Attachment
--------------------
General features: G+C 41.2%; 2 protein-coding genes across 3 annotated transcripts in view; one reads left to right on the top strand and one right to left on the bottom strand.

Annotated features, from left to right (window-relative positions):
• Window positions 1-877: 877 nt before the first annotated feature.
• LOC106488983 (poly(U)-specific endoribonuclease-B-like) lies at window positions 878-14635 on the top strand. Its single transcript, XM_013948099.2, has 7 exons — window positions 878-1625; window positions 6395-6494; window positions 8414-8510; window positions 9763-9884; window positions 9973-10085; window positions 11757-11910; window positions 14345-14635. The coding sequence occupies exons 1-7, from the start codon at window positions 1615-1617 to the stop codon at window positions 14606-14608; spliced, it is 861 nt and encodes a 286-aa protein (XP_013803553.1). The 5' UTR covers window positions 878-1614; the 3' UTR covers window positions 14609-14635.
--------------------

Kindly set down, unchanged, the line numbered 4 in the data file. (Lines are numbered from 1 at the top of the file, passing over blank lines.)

• LOC106488983 (poly(U)-specific endoribonuclease-B-like) lies at window positions 878-14635 on the top strand. Its single transcript, XM_013948099.2, has 7 exons — window positions 878-1625; window positions 6395-6494; window positions 8414-8510; window positions 9763-9884; window positions 9973-10085; window positions 11757-11910; window positions 14345-14635. The coding sequence occupies exons 1-7, from the start codon at window positions 1615-1617 to the stop codon at window positions 14606-14608; spliced, it is 861 nt and encodes a 286-aa protein (XP_013803553.1). The 5' UTR covers window positions 878-1614; the 3' UTR covers window positions 14609-14635.